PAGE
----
When he is in Lubbock one can speak with him about the art collection of the National Ranching Heritage Center in its basement, a location to which he has access and knows what’s there. He can also take you into the board of directors conference room library and explain the precious art in that room. A few pieces from the collection dribble out into the public viewing areas occasionally but Byron is a “big dog” who can get you into the sanctum sanctorum [holy of holies in Latin].


Tom Sachs, Barbie Slave Ship (2013) was exhibited last year at the 12th Biennial of Art in Lyon France. He says that his sculpted miniature piece is about how advertising and pop culture can be seen as a contemporary form of slavery over the mind. The cannon on the sides of the miniature ship actually work and here’s a You Tube video of his demonstration of firing a cannon He is very interested in engineering and design and sees the detritus of contemporary consumerism. On the “other” side of the slave ship there is no hull and the interior is exposed including rows of steerage slaves set up like Barbie dolls, hence the title of the art work.

A solo exhibit American Handmade Paintingsopens March 29 through May 3, 2014 at Galerie Thaddaeus Ropac in Paris France. He will be present at the opening.

Only 46 years of age, his work is collected at the Metropolitan, Whitney and Guggenheim museums in New York City, and at Los Angeles County Museum of Art and Hammer Museum in Los Angeles, and at San Francisco Museum of Modern Art.


Annual meeting of the West Texas Historical Association is Friday – Saturday April 4-5, 2014 in Odessa Texas at MCM Grande Hotel registration $25. Begins with a reception at that hotel on Thursday evening 6:00 – 8:00 pm, Friday morning sessions 8:30 – 11:30 Women’s History Luncheon to 1:00 pm and afternoon sessions to 5:00 pm, Banquet 6:30 – 8:30 at Commemorative Air Force Museum [changed to Petroleum Museum in Midland] with speaker Bill O’Neal, Texas State Historian. Saturday morning sessions 9:00 am to noon, Awards and Business Luncheon to 1:30 pm, and bus tour in Odessa 2:30 to 7:00 pm with an itinerary of Tom Lea mural Stampede (1940), White-Pool House Museum, Parker House Ranching Museum, Presidential Leadership Museum and Leadership Center, Ellen Noel Art Museum, and Odessa’s Stonehenge. Tour patrons eat at Barn Door and Pecos Depot Steakhouse and hear a ghost story [most western towns have one or more of those][this one may be the “Billy Story”].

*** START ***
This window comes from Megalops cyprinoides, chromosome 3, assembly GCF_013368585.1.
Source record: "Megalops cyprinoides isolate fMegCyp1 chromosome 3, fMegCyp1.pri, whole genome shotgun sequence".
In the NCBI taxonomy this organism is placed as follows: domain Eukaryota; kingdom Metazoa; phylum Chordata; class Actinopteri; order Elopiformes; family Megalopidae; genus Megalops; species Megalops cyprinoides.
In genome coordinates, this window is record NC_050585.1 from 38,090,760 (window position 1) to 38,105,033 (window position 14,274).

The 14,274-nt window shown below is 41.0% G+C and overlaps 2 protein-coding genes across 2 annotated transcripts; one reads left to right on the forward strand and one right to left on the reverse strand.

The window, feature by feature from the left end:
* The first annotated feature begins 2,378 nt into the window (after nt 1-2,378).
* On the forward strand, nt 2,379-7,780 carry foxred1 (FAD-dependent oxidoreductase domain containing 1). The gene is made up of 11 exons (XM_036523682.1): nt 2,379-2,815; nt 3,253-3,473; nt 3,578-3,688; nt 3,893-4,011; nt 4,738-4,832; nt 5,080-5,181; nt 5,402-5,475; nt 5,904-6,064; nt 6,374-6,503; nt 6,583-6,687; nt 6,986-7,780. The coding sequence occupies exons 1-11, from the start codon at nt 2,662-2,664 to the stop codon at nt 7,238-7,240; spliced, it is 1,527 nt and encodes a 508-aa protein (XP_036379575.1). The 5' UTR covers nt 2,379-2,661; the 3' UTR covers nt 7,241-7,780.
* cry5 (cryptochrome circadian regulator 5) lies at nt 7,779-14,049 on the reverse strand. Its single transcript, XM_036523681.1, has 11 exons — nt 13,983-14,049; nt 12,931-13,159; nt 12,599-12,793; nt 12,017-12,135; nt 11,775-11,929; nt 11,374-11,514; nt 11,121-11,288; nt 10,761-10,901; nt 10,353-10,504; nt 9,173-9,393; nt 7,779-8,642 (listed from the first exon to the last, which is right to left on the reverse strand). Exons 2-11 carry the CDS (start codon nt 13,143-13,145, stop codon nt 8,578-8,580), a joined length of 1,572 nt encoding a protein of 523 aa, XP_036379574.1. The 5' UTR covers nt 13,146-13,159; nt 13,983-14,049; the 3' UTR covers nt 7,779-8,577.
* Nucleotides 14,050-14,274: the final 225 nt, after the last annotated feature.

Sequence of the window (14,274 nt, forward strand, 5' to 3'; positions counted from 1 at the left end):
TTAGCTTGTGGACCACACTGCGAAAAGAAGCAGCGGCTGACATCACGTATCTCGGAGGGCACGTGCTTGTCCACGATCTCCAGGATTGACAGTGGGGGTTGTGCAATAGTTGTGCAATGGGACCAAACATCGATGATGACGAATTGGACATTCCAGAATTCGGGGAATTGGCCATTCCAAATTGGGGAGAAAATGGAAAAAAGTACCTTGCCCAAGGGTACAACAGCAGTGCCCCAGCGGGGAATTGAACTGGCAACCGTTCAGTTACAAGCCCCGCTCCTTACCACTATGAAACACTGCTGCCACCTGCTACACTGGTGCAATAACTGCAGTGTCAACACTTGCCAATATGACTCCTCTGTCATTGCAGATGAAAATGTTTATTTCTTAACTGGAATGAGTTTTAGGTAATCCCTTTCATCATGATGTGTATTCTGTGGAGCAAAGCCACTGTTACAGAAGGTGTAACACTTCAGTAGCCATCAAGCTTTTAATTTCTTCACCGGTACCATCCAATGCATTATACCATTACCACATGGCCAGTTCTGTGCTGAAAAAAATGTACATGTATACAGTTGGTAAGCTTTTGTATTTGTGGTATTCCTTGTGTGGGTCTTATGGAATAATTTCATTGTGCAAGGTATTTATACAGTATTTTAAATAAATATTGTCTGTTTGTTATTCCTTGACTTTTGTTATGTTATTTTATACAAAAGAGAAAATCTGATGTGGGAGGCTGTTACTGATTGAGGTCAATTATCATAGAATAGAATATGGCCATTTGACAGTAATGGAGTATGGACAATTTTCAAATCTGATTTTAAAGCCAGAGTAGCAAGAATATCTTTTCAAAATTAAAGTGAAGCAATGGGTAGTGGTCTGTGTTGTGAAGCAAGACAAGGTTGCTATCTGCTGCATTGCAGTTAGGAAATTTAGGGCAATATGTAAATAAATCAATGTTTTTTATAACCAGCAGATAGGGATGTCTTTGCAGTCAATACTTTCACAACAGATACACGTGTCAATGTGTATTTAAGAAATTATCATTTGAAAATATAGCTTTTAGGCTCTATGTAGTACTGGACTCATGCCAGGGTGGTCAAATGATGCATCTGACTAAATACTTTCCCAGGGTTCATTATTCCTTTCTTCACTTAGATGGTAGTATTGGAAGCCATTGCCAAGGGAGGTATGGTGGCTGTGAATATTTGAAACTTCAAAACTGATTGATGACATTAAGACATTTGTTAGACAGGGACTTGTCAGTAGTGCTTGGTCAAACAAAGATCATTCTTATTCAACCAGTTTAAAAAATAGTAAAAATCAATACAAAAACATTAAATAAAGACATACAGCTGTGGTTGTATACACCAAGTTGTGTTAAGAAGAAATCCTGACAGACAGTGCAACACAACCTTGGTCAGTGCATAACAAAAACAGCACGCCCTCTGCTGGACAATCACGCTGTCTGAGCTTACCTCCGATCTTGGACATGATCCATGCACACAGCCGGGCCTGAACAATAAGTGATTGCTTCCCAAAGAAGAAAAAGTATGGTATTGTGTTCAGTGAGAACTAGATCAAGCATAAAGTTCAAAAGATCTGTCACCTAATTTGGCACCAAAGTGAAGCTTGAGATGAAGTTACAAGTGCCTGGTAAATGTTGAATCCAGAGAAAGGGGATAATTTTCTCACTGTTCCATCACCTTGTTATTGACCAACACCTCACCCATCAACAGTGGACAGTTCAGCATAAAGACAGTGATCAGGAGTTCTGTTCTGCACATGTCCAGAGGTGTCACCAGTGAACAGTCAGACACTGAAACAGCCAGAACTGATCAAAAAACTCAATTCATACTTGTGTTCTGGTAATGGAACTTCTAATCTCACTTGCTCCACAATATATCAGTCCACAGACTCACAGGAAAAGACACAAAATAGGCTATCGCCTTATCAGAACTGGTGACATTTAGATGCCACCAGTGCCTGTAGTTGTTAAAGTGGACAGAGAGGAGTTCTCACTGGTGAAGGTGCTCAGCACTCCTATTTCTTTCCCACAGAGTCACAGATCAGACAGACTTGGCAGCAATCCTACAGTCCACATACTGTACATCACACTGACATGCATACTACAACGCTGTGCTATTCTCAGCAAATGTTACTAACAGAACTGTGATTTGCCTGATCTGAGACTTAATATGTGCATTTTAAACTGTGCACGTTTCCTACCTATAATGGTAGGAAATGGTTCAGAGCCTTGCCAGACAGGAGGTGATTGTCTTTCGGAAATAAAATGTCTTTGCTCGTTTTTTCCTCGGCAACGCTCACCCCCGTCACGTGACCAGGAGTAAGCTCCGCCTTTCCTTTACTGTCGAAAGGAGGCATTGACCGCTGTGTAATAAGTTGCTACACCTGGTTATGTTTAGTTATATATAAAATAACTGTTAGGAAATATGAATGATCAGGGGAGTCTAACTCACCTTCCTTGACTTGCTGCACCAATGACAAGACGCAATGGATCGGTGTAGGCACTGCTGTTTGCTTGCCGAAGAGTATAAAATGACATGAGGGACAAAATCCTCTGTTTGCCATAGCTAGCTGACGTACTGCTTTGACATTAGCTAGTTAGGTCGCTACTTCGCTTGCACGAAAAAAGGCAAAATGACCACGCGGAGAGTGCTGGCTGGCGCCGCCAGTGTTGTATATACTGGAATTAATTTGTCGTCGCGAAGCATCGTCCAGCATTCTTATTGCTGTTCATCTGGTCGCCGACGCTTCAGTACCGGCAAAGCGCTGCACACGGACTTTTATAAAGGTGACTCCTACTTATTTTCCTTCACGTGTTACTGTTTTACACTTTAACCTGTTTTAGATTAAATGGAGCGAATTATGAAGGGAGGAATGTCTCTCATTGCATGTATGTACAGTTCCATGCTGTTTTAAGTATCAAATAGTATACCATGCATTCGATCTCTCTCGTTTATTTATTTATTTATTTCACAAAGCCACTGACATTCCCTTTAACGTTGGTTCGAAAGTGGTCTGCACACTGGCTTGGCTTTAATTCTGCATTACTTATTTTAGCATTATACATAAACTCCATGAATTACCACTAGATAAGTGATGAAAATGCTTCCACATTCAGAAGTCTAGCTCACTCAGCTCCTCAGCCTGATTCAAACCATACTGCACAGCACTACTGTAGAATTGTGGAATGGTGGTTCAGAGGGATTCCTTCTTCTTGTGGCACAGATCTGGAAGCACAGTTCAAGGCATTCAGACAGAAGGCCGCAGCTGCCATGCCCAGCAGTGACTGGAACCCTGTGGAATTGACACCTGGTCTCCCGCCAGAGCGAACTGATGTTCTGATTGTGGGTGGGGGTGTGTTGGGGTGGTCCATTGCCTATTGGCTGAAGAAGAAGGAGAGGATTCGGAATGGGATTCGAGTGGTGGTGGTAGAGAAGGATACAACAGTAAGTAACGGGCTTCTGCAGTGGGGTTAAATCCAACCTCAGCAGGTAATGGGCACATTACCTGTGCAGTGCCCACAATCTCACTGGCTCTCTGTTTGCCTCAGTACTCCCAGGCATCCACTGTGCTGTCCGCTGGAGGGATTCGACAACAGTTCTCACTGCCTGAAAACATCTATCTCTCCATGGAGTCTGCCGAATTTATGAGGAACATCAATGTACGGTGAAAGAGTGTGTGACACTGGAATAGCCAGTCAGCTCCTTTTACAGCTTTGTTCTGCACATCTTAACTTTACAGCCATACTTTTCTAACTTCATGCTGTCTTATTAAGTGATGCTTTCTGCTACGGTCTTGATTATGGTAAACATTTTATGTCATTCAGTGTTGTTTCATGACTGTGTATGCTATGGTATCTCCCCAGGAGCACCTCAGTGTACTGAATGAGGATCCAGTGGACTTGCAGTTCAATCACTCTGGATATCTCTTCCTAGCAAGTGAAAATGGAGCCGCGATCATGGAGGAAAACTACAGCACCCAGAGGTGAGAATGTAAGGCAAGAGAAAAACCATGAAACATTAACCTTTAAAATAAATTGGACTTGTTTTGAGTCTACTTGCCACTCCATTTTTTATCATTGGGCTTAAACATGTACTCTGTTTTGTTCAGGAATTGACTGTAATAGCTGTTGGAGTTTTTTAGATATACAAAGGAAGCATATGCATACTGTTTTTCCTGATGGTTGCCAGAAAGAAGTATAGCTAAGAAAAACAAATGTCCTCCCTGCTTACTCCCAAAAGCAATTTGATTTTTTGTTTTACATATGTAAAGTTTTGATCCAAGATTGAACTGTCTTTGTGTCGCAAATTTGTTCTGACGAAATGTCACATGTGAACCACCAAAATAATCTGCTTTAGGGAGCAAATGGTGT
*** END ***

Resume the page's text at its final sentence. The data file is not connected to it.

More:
Tom Lea mural Stampede(1940) was moved from the original Post Office building to the newly constructed 1970 Post Office building at Texas Avenue and 2nd Street on U.S. Highway 20 Business Route. It’s immense in size and the horse has stumbled and fallen with its cowboy rider, both likely to be trampled to death by the spooked cattle. The black Longhorn steer at the center is a symbol of the natural violeneruption caused by a lightning bolt that turns a mellow bellowing herd into an instrument of death and destruction.

Parker House Ranching Museum is the restored 1935 home of Jim and Bessie Parker who operated ranches covering 175 sections of land in two counties.

White-Pool House Museum is the oldest remaining structure in Odessa, built in 1897 restored 1979-1984. Its rooms depict the pioneer era of the White family and the 1930s oil boom era of the Pool family. There is an Eclipse windmill and wood water tank, barn, farm buildings and outhouse from the pioneer era.

Presidential Museum started in 1964 downtown and was moved to UTPB University of Texas Permian Basin campus in 1999. Artifacts, memorabilia, and office of the presidency materials are supplemented by reference materials and digital access to other collections.